Max von Sydow provides the requisite gravitas as Alex’s mentor. He has a great voice, which he uses to maximum effect in conveying important exposition dialogue about the dream project. Kate Capshaw is under-utilized as Alex’s potential love interest with little else to do. Finally, Christopher Plummer exudes icy menace as a shady yet very powerful government agent with his own nefarious agenda.
In addition to tapping into unknown areas of the mind that were popular at the time, Dreamscape also touches upon fears of nuclear war that were prevalent in our culture as the President is plagued by increasingly apocalyptic nightmares. Director Joseph Ruben does a nice job juggling the science fiction aspects (the manipulation of dreams) with the conspiracy thriller elements (car chases) as they feed off each other. The screenplay gradually reveals Blair’s plans so that we find out things along with Alex, complete with a Deep Throat-esque figure played by George Wendt. His character encourages Alex to do his own digging and opens his eyes to Blair’s schemes.
Ruben maintains a brisk, engaging pace with rarely a dull moment as Alex heads towards an inevitable confrontation with Tommy in a show-stopping sequence that takes place in the President’s dreams. Dreamscape’s special effects were pretty cool at the time, mixing miniatures, prosthetic makeup, and stop-motion animation, but are quite dated now as evident in several sequences where it is glaringly obvious that actors are in front of a blue screen, which can be a bit distracting at times.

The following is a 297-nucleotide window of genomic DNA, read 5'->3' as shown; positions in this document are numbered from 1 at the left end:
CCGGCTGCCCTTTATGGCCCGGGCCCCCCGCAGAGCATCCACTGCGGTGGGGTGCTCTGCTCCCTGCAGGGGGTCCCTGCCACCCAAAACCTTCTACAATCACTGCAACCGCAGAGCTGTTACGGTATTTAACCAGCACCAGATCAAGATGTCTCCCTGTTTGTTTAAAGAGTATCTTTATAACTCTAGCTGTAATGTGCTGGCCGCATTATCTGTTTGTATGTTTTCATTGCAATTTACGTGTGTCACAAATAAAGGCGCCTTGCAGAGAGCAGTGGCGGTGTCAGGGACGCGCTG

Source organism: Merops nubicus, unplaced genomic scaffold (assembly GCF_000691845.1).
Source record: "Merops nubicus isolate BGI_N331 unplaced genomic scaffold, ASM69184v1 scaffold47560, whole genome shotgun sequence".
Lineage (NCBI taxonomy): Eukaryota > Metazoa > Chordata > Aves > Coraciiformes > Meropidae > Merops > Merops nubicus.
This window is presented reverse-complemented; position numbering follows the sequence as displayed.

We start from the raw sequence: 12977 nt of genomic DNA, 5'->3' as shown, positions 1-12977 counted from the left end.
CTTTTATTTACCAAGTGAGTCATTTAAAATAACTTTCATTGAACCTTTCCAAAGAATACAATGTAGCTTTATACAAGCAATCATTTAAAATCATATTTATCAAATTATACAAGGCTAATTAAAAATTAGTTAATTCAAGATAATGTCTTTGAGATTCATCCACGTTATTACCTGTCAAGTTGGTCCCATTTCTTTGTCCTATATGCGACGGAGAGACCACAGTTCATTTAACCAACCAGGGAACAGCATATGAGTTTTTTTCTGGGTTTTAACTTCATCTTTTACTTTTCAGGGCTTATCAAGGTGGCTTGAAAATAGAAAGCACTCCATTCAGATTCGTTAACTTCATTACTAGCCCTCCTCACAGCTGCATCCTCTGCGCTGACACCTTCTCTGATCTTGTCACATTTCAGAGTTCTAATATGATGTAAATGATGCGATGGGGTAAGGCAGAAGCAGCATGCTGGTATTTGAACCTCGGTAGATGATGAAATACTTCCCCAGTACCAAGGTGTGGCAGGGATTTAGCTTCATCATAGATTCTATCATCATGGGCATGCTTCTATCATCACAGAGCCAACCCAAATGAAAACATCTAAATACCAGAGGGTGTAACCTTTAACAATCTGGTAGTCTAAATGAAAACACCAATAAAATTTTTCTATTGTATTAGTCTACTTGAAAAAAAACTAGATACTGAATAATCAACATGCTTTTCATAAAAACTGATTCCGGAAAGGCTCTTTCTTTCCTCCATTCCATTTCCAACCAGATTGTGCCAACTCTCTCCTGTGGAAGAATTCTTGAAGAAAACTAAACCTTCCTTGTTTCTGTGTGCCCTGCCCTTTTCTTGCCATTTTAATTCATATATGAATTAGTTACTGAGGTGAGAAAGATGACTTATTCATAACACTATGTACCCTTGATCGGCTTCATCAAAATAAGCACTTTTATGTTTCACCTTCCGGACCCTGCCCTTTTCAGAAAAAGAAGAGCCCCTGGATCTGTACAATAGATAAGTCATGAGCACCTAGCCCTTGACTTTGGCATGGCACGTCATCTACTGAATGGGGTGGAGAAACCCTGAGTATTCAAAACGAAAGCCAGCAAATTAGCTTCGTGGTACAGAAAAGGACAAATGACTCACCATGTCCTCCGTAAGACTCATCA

David Loughery sold his screenplay for Dreamscape to 20th Century Fox in 1980 where it sat on the shelf for a year until director Joseph Ruben discovered it and brought it to producer Bruce Cohn-Curtis who loved the concept of being able to enter someone’s dreams. When the project went into turnaround, Curtis bought it for an independent production. He and Ruben, along with screenwriters Loughery and Chuck Russell, reworked the script by developing the characters and adding more dreams so that the audience had, according to Loughery, “more reasons to care for the people and what happened to them.”
The budget was originally set at $1.5 million, but more money was added, increasing the budget to $5.5 million, as name actors like Max von Sydow and Christopher Plummer were added to the cast. To prepare for the film, Ruben and Dennis Quaid visited a dream research center at UCLA and the production hired a psychic as a technical advisor.
There was a snag in the post-production phase when the filmmakers ran into problems with the special effects, which caused delays. Curtis admitted, “We weren’t as prepared as we should have been.” They only allowed two months for special effects preparation, which wasn’t enough time. For the various visual effects, the production hired Craig Reardon (Altered States) and Peter Kuran (The Empire Strikes Back) with the former doing the prosthetic makeup effects and stop-motion animation while the latter supervised the blue screen work on the dream sequences. They worked on Dreamscape for nine months with a third of the time devoted to the snakeman transformation that took place during the exciting climax. Reardon was not happy with all of the SFX created for the film: “I felt that some of the potential which was inherent in the script for Dreamscape was not realized.”
Dreamscape explores some fascinating notions involving the nature of dreams and our desire to be able to control them. It then goes one step further and hypothesizes the idea of being able to enter someone else’s dreams and either saving them or killing them – something that would be explored in two subsequent films, the artsy serial killer thriller The Cell (2000) and on a much bigger scale with Christopher Nolan’s industrial espionage cum heist film Inception (2010). Dreamscape also touches upon the ramifications of abusing this ability, showing its positive and negative aspects in an entertaining and engaging way.
Cleaver, Thomas McKelvey. “David Loughery: The Dreamer of Dreamscape.” Starlog. November 1984.
Lofficier, Randy & Jean-Marc. “Adventures in the Nightmare of Dreamscape.” Starlog. April 1984.